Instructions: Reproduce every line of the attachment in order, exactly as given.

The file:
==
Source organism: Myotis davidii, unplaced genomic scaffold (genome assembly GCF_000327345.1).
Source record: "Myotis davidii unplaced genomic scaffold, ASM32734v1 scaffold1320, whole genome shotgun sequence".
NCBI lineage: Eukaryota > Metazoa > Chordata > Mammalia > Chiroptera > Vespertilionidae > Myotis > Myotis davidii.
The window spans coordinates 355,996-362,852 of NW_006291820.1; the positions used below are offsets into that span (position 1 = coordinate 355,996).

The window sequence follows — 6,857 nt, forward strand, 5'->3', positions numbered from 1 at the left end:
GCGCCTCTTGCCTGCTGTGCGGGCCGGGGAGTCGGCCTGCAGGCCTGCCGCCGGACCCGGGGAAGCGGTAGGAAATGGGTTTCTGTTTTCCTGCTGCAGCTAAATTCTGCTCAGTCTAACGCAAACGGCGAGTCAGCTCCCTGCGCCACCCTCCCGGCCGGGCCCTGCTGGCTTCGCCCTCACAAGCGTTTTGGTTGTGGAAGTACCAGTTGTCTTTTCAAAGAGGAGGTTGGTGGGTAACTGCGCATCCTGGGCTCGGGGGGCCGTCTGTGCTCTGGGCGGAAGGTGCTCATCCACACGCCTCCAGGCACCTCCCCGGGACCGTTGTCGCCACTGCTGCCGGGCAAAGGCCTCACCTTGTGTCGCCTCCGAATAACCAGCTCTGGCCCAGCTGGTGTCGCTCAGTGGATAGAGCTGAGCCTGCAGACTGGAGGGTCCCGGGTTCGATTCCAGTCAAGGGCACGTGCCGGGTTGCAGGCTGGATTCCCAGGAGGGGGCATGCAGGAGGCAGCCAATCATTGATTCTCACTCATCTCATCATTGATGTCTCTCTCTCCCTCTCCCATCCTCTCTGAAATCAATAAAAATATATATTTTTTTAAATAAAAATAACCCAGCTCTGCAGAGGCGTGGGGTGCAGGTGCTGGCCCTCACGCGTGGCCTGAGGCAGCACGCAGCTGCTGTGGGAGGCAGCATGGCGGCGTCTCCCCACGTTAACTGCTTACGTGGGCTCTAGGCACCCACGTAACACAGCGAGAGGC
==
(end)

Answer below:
Source organism: Myotis davidii, unplaced genomic scaffold (genome assembly GCF_000327345.1).
Source record: "Myotis davidii unplaced genomic scaffold, ASM32734v1 scaffold1320, whole genome shotgun sequence".
NCBI lineage: Eukaryota > Metazoa > Chordata > Mammalia > Chiroptera > Vespertilionidae > Myotis > Myotis davidii.
The window spans coordinates 355,996-362,852 of NW_006291820.1; the positions used below are offsets into that span (position 1 = coordinate 355,996).

The window sequence follows — 6,857 nt, forward strand, 5'->3', positions numbered from 1 at the left end:
GCGCCTCTTGCCTGCTGTGCGGGCCGGGGAGTCGGCCTGCAGGCCTGCCGCCGGACCCGGGGAAGCGGTAGGAAATGGGTTTCTGTTTTCCTGCTGCAGCTAAATTCTGCTCAGTCTAACGCAAACGGCGAGTCAGCTCCCTGCGCCACCCTCCCGGCCGGGCCCTGCTGGCTTCGCCCTCACAAGCGTTTTGGTTGTGGAAGTACCAGTTGTCTTTTCAAAGAGGAGGTTGGTGGGTAACTGCGCATCCTGGGCTCGGGGGGCCGTCTGTGCTCTGGGCGGAAGGTGCTCATCCACACGCCTCCAGGCACCTCCCCGGGACCGTTGTCGCCACTGCTGCCGGGCAAAGGCCTCACCTTGTGTCGCCTCCGAATAACCAGCTCTGGCCCAGCTGGTGTCGCTCAGTGGATAGAGCTGAGCCTGCAGACTGGAGGGTCCCGGGTTCGATTCCAGTCAAGGGCACGTGCCGGGTTGCAGGCTGGATTCCCAGGAGGGGGCATGCAGGAGGCAGCCAATCATTGATTCTCACTCATCTCATCATTGATGTCTCTCTCTCCCTCTCCCATCCTCTCTGAAATCAATAAAAATATATATTTTTTTAAATAAAAATAACCCAGCTCTGCAGAGGCGTGGGGTGCAGGTGCTGGCCCTCACGCGTGGCCTGAGGCAGCACGCAGCTGCTGTGGGAGGCAGCATGGCGGCGTCTCCCCACGTTAACTGCTTACGTGGGCTCTAGGCACCCACGTAACACAGCGAGAGGC